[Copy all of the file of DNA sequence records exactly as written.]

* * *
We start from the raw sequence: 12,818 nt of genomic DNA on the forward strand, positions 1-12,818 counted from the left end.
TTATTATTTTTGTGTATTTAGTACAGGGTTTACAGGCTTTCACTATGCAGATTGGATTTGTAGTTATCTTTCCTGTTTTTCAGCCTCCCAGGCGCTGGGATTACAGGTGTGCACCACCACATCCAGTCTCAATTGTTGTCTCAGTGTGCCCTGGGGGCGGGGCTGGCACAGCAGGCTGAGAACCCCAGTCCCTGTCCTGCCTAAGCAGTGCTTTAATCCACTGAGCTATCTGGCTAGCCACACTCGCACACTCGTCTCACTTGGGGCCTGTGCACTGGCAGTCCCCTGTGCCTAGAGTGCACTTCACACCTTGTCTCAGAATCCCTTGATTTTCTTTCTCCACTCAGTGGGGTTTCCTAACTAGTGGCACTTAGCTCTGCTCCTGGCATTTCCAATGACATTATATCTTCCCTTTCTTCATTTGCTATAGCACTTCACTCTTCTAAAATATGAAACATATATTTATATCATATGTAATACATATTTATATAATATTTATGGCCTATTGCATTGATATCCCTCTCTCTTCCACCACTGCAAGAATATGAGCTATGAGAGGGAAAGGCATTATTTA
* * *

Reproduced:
We start from the raw sequence: 12,818 nt of genomic DNA on the forward strand, positions 1-12,818 counted from the left end.
TTATTATTTTTGTGTATTTAGTACAGGGTTTACAGGCTTTCACTATGCAGATTGGATTTGTAGTTATCTTTCCTGTTTTTCAGCCTCCCAGGCGCTGGGATTACAGGTGTGCACCACCACATCCAGTCTCAATTGTTGTCTCAGTGTGCCCTGGGGGCGGGGCTGGCACAGCAGGCTGAGAACCCCAGTCCCTGTCCTGCCTAAGCAGTGCTTTAATCCACTGAGCTATCTGGCTAGCCACACTCGCACACTCGTCTCACTTGGGGCCTGTGCACTGGCAGTCCCCTGTGCCTAGAGTGCACTTCACACCTTGTCTCAGAATCCCTTGATTTTCTTTCTCCACTCAGTGGGGTTTCCTAACTAGTGGCACTTAGCTCTGCTCCTGGCATTTCCAATGACATTATATCTTCCCTTTCTTCATTTGCTATAGCACTTCACTCTTCTAAAATATGAAACATATATTTATATCATATGTAATACATATTTATATAATATTTATGGCCTATTGCATTGATATCCCTCTCTCTTCCACCACTGCAAGAATATGAGCTATGAGAGGGAAAGGCATTATTTA